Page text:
A cigar’s measurements – sometimes called the ring gauge system – are also important qualities beginners should know. All cigars have a ring gauge of 64 or less based on their thickness. For example, a Churchill cigar is seven inches long and ¾ inches in diameter, therefore its ring gauge is 7×48.
Cigars fall into two primary categories based on their ring gauges: parejos and figurados. Parejos are straight-shaped, while figurados often have obscure shapes and are usually longer. These categories are then divided into smaller sub-groups.
Here are the three main Parejo sub-groups:
- Corona (6×42): open head, straight body and closed foot.
- Panatela (6×38): thin cigars with a closed head and open foot.
- Lonsdale (6¾ x 42): a happy medium between coronas and panatelas with a closed head and foot.
Figurados don’t have consistent ring gauges because of their irregular and often lopsided shapes. Here are the six main types of figurados:
- Pyramid: a pointed head that widens out to an open foot.
- Belicoso: a small pyramid-shaped cigar, except for the rounded head at the top.
- Torpedo: a pointed head, closed foot and slight bulge through the middle.
- Perfecto: two closed ends with a distinct bulge through the middle.
- Culebras: three panatelas blended together.
- Diademas: giant cigar with an open foot.
Remember, these classic shapes are rough guidelines for identifying cigars for beginners. There are slight variations between manufacturers that might throw you off. Still, knowing cigars by their shape and color will help you remember your favorite flavors. It also gives you a chance to show off some cigar trivia to your friends.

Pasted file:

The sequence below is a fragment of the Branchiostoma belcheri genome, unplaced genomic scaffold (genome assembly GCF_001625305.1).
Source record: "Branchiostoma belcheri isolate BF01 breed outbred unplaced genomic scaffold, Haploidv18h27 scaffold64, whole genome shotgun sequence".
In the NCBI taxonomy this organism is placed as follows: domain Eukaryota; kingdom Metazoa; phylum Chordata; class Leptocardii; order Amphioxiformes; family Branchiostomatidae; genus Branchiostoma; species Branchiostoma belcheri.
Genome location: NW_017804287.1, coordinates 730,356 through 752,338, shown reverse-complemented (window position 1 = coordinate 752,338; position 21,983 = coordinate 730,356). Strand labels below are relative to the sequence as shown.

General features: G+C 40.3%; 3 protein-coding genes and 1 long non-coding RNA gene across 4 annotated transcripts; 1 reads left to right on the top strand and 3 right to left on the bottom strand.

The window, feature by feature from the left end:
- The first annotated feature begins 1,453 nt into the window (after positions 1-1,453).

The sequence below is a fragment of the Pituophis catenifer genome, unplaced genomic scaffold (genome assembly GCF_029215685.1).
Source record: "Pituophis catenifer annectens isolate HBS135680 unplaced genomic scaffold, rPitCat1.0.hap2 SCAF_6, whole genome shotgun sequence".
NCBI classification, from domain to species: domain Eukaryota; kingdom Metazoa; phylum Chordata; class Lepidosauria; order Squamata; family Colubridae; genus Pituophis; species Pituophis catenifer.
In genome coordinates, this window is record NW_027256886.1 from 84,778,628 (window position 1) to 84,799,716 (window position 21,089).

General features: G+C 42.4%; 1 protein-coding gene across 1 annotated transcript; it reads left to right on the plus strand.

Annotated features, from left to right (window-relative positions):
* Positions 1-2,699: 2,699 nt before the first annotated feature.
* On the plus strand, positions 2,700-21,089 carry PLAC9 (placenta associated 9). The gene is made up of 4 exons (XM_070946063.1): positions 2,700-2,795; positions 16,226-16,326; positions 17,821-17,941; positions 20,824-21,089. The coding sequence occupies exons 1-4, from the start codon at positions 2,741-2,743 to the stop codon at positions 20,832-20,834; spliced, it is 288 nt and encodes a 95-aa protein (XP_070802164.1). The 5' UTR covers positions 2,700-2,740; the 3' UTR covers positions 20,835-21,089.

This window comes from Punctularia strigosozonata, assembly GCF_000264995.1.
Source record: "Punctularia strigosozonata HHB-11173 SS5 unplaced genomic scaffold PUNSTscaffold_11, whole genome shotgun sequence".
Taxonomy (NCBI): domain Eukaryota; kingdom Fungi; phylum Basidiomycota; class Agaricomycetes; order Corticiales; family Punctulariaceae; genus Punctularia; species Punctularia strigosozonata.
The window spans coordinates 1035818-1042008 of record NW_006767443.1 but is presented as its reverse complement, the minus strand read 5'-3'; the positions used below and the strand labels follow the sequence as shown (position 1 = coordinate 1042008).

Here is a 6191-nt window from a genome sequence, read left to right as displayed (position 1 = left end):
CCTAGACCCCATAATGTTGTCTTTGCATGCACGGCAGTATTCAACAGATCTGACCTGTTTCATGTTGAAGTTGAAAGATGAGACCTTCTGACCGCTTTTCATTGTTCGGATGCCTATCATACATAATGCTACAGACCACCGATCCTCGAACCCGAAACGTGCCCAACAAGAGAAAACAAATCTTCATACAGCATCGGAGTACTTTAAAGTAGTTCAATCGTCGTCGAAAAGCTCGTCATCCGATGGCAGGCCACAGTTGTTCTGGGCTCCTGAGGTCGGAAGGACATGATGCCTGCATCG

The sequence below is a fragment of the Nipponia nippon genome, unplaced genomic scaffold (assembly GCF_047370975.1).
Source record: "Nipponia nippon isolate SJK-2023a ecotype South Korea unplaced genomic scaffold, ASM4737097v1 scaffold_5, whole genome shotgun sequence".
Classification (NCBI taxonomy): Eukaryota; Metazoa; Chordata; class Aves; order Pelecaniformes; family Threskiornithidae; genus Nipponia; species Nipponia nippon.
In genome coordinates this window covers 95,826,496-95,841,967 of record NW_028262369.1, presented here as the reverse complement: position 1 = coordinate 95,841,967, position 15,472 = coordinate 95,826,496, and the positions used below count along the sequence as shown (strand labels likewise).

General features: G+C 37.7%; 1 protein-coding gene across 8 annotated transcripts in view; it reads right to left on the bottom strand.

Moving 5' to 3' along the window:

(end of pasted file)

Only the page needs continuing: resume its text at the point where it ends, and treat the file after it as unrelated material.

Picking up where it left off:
Best Cigar Brands for Beginners
As previously mentioned, newbies should start with simple cigars before experimenting with unique flavors and scents. Cigar smoke is stronger and comes in larger quantities than smoke from cigarettes, vapes and nicotine sticks. These brands all provide great first cigars for beginners:
- Ashton Classic
- Macanudo Cafe
- La Aroma de Cuba
- Romeo y Julieta
- San Cristobal Elegencia
All of these brands have mild to medium cigars for beginners to test their tolerance. They also all come from the Dominican Republic and Nicaragua – the world’s most prominent cigar producers. Honduras, Indonesia and Italy are also big players. Cuba continues to make its own cigars, but they’re not available for legal purchase in the United States.
Cigar Smoking Tips
Smoking cigars requires patience and awareness. The largest cigars can take over an hour to burn through, and you always have to be aware of ash accumulation. Here are some cigar-smoking tips beginners should know.
- Make sure you cut the cigar evenly around the foot to ensure a consistent burn around the whole cigar.
- Remember not to inhale. Just puff on the cigar and keep the smoke in your mouth.
- Cigars can get create a lot of smoke in a hurry, so it’s probably best to take the cigar outside.
- Wherever you smoke, keep an ashtray close at hand.
- Brush up on your cigar knowledge and etiquette when you smoke with other people.
- To keep track of your favorite cigars, hold onto the bands or take a picture for safekeeping.
- If you want to store cigars for future use, get a reliable humidor to keep them fresh.
As with any other smoking device, you need to use it responsibly. Stay mindful of your smoking habits and don’t spark up around anyone who might be sensitive to the smoke.
Join the Cigar Community
Smoking a cigar is about enjoying the whole experience – the flavors, the smells and the smoke gathering around you. The nicotine buzz is just a bonus. The global community of cigar enthusiasts is always welcoming new members. Pull up a chair, light one up and enjoy!